Note: I had a very short-lived stint writing a column called Losing My Edge for the now defunct music website amplify.ph. Since the website is gone, I thought I’d put some of the articles up here for posterity’s sake
I once went out on a few dates with a girl who was really into K-Pop. And when I say into K-Pop, I mean OG K-Pop fanatic. K-Pop hipster if there is such a thing, complete with encyclopaedic knowledge of groups and songs that most of the general populace haven’t heard of. My most obsessive moments of fanboying over grindcore don’t even come close.
I tried to understand it as much as I could. I understand fandom after all, and I know how it is to be a fan of something that most people don’t really understand. In spite of the fact that K-Pop is probably diametrically opposite from what I listen to, I appreciate the amount of effort that goes into the production of the songs and the groups. How different is that fandom really from my own love for anything that the members of the band (not the terrorist group) Isis have ever done? (Except for Palms. I fucking hate Palms.)
That’s not the only time I’ve gone out with someone who had different musical tastes. In fact, I’ve barely gone out with anyone who remotely had the same taste in music recently. I briefly dated somebody who unironically listened to Avril Lavigne and Linkin Park. There was one who couldn’t get why people generally hated on Creed and Nickleback, though she said she wasn’t a fan of either band. I’ve also had other unsuccessful dates with women who probably didn’t know who Creed and Nickleback are.
This totally goes against what I believed in my 20s. “[W]hat really matters is what you like, not what you *are* like,” said Rob Fleming (or Rob Gordon if you didn’t the read the book) of Nick Hornby’s High Fidelity. And that pretty much rang true for the majority of my 20s. Like he said, “it’s no good pretending that any relationship has a future if your record collections disagree violently, or if your favourite films won’t ever speak to each other if they met at a party.”
My twenties were all about falling for someone’s tastes in music and film, and these things mattered to me more than what these people were actually like. I can’t count the number of times I fell for someone because they included a Broken Social Scene song in this mix that they burned for me (LOL Mix CDs) or recommended that I watch some obscure indie flick or another.
Of course, I eventually found this kind of shallow as I entered my thirties. It helped that a lot of the cool people I liked apparently had tons of baggage. Either that or they were completely too cool for me. It also helped that as I entered my thirties, I met some interesting people who didn’t share the same pop culture vocabulary. I found out that people didn’t need to get my Monty Python references, or share my love for the Cocteau Twins to actually connect with them.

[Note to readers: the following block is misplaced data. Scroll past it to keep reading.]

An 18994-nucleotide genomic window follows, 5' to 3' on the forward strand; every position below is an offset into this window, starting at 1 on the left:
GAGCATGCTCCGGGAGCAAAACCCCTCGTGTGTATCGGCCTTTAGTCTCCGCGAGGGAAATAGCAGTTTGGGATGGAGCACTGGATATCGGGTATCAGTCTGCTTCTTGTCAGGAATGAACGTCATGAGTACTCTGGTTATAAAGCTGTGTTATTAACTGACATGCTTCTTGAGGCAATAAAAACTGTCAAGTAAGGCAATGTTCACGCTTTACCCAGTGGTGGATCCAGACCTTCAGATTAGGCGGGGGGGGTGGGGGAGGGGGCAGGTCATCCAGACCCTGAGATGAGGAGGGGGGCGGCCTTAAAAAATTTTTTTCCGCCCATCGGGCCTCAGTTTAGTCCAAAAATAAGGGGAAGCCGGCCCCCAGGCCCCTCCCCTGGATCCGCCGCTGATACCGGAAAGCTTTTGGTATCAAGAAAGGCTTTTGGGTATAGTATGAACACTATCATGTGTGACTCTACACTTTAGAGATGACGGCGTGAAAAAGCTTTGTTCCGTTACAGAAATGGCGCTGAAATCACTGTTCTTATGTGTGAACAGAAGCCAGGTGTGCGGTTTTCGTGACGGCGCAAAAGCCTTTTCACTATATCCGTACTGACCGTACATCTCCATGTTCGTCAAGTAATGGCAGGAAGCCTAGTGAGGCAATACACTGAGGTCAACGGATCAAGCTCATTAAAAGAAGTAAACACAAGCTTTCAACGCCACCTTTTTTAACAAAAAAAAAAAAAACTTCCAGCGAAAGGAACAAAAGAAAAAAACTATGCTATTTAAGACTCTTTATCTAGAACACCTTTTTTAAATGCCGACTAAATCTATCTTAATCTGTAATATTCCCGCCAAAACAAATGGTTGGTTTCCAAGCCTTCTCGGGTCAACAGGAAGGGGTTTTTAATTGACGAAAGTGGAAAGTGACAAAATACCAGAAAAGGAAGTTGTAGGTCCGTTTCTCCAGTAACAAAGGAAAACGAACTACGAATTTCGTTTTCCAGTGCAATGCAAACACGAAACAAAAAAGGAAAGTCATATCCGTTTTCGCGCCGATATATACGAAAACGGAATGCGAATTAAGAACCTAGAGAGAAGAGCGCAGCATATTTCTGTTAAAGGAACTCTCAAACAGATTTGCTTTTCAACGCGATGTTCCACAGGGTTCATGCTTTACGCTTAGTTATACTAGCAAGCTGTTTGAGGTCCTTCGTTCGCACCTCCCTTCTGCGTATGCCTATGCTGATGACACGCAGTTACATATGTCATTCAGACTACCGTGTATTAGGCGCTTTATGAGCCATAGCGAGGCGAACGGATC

Also, it seems like the dating pool grows smaller as I get older. While apps like Tinder have made it easier to meet new people, it also made it much more apparent that the people I would actually want to go out with make up a small percentage of the population. Now, I’m not delusional about my attractiveness at all, but the union of the set of people I’m attracted to and the set of people who I think I have a chance with is actually kind of small.
Given this, and the fact that it feels like people my age are posting pictures of engagement rings, wedding receptions, babies, and baptisms every thirty seconds, it wouldn’t make sense for me to further narrow down my chances by excluding people who don’t get why Henry and Glenn Forever is funny.
I’m still not sure if this experiment of not caring about what people are into is working. Whether it’s because of general incompatibility, my issues with commitment, or the fact that I allegedly dress like a fucking roadie (true story), I haven’t been in a serious relationship in a while. I do feel like I need to rethink the importance of what people are into though.
To answer the question I posited at the end of the second paragraph on whether K-Pop fandom is really different from what I’m into: Yes, it is. While I appreciate the effort it takes achieve the perfection in your average K-Pop release, the contrived nature of the genre doesn’t resonate with me.
My taste in music was formed by the inherently flawed DIY aesthetic of punk rock, filtered through the decidedly ugly lens of metal. I inherently distrust the perfect and the beautiful. While having incompatible tastes in music (or film, or art, or whatever) personally isn’t a deal breaker, it can hint at possible difference in values.
In the movie version of the above mentioned High Fidelity quote, Rob (Gordon this time) prefaces the statement by saying that it’s shallow. Shallow or not, liking the same things at least creates the impression of a shared language with someone. Whether it’s real or not, it’s easier for me to feel some sort of connection with somebody who complemented my ratty Best Coast shirt when we first met or argued with me about the merits of Christopher Eccleston’s Ninth Doctor than someone who just spoke to me about politics, or traffic, or her horrible day at work. In the end of, everyone’s still just trying to find a connection with somebody else.